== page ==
• the lack of availability of and access to imaging facilities

  • the lack of technical expertise necessary to support researchers in acquiring and processing complex imaging data

While these barriers affect researchers in all settings, their negative impact was far greater in low- and middle-income countries.  

Scientific and technical barriers in bioimaging 

These include difficulties around:

  • sample preparation and methodological standardisation

  • analysis of large and complex bioimaging datasets

  • limitations in spatial and temporal resolution

On a broader level, integrating different bioimaging technologies across scales and combining imaging with other methods were identified as challenges. Solving these will be key to gaining new insights into biological processes.

Wellcome funding for bioimaging 

Based on the findings in the report, we have planned two initial bioimaging funding activities. 

Developing novel technologies and methodologies to unlock discovery research in particular areas of interest

We want to enable the development of novel tools and technology for bioimaging. Our Bioimaging Technology Development Awards, a two-phase directed funding call, aims to bring together technology developers and users in collaborative frameworks to tackle some of the biggest methodological barriers currently holding up discovery research.

The initial phase will identify novel teams with bold and ambitious technology development programmes. We will fund these for 18 months to allow them to collect proof-of-principle data and/or expand their collaborative team. Some of the most promising teams will then be scaled up to fully funded programmes for a maximum of six and a half additional years.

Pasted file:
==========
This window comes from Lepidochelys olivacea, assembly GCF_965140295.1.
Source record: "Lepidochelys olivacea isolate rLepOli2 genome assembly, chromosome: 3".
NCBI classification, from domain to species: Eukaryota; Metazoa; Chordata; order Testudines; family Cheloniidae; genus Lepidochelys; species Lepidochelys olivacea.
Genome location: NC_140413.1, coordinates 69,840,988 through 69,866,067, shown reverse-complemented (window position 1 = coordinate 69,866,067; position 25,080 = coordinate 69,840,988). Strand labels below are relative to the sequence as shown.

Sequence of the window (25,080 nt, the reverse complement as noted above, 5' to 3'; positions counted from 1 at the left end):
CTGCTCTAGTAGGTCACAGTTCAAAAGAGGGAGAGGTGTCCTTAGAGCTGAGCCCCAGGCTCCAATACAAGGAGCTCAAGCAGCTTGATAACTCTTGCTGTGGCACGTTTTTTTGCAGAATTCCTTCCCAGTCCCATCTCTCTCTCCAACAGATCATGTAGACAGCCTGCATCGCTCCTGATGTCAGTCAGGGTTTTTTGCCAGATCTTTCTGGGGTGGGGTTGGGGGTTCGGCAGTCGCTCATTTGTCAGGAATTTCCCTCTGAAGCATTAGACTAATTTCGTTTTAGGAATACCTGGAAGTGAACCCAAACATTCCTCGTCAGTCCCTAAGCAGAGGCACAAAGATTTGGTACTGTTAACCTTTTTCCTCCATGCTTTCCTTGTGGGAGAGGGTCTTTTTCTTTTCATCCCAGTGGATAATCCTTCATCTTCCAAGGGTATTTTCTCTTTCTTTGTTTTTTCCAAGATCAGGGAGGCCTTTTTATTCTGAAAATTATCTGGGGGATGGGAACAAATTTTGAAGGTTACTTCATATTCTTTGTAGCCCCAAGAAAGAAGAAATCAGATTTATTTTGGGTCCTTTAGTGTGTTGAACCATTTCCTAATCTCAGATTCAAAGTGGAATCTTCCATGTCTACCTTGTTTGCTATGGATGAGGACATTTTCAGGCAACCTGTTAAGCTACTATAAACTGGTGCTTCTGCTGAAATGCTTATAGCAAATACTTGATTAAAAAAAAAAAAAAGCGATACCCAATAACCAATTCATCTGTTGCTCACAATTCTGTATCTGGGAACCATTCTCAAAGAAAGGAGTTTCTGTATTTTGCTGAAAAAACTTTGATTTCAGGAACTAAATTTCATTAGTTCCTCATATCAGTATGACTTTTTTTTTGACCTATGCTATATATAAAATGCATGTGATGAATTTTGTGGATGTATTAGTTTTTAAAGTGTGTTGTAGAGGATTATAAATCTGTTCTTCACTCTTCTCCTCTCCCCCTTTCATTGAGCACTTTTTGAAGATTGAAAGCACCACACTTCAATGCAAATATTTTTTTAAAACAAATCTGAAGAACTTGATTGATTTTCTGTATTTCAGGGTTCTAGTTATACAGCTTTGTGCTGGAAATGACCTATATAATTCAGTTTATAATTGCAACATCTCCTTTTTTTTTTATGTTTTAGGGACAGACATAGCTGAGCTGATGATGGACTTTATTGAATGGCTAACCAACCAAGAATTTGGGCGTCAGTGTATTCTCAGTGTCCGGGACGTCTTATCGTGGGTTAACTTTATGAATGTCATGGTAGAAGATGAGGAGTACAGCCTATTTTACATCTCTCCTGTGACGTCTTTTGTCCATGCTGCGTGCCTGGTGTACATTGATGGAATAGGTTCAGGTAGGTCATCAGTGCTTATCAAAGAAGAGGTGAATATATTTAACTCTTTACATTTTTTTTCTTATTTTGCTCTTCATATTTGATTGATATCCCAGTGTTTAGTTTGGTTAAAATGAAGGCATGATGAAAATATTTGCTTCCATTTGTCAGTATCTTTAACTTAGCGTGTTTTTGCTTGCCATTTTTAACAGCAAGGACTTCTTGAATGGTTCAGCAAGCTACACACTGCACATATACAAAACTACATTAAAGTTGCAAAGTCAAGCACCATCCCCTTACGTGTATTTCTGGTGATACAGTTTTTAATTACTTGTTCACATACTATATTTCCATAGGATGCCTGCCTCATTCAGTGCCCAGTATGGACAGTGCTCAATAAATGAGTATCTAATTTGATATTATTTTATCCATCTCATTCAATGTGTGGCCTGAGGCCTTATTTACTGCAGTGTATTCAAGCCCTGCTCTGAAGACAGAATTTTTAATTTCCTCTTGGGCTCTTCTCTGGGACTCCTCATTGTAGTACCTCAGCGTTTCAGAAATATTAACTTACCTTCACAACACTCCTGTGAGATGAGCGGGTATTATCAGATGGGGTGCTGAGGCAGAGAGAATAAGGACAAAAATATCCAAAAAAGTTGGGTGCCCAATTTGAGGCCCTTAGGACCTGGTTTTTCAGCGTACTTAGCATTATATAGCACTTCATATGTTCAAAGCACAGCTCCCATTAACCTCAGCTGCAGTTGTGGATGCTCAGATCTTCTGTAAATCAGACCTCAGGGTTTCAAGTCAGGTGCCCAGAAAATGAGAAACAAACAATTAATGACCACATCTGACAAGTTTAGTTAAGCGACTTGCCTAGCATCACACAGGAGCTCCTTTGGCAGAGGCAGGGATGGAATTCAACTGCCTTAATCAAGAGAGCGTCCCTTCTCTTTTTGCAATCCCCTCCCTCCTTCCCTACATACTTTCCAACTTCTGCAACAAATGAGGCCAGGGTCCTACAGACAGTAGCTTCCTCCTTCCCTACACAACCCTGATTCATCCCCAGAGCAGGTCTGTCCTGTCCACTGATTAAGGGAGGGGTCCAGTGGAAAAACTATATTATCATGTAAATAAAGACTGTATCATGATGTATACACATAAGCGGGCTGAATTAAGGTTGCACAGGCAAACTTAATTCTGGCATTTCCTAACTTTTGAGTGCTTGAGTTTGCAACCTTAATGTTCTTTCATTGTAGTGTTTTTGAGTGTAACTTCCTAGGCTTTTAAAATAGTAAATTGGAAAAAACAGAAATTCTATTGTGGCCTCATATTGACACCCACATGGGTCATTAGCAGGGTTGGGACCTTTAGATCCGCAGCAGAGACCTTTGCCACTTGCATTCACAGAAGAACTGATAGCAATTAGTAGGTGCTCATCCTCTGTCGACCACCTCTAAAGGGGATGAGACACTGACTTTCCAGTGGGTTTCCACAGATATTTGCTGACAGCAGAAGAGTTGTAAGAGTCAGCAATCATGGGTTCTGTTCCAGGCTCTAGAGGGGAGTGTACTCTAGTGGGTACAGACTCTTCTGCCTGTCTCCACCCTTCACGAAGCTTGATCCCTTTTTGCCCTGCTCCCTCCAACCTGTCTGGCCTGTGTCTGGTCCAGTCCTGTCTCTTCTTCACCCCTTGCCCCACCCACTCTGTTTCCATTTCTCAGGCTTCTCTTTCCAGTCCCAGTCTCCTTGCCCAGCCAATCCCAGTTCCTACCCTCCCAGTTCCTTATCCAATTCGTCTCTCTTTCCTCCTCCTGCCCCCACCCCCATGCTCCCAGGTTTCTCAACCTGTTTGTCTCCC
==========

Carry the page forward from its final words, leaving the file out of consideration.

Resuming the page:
Having already invested in technologies imaging at the scale of atoms-cells, we will now focus on cells-tissues. This is where some of the most ambitious biological questions remain unanswered – in the fields of connectomics, cell atlasing and more broadly in the visualisation of dynamic and systems biology, for example. 

We will also be interested in novel methodologies aimed at analysing complex imaging datasets and in programmes that adapt bioimaging technology for better use in low-resource settings.

Addressing the lack of opportunities to access imaging facilities and training for researchers based in low-resource settings

We aim to increase access to bioimaging facilities and training in bioimaging methodologies for researchers in low- and middle-income countries.

This activity, launching in 2024, will see a series of funding calls delivered via a partnership with Global Bioimaging (GBI), a global consortium of imaging infrastructures. Their established network and understanding of the global bioimaging landscape will maximise reach and impact. 

Helping researchers thrive 

These are the first funding activities of a programme that we hope will be of great benefit to the community.

We want to push the boundaries of what is technically feasible with the current state of the arts, and to ensure equitable access to novel technology and the discoveries it promises.

We take on these challenges with the conviction that they will unblock research in new fields of enquiry, transform existing fields and create environments where researchers can thrive.

This article was first published on 12 September 2023.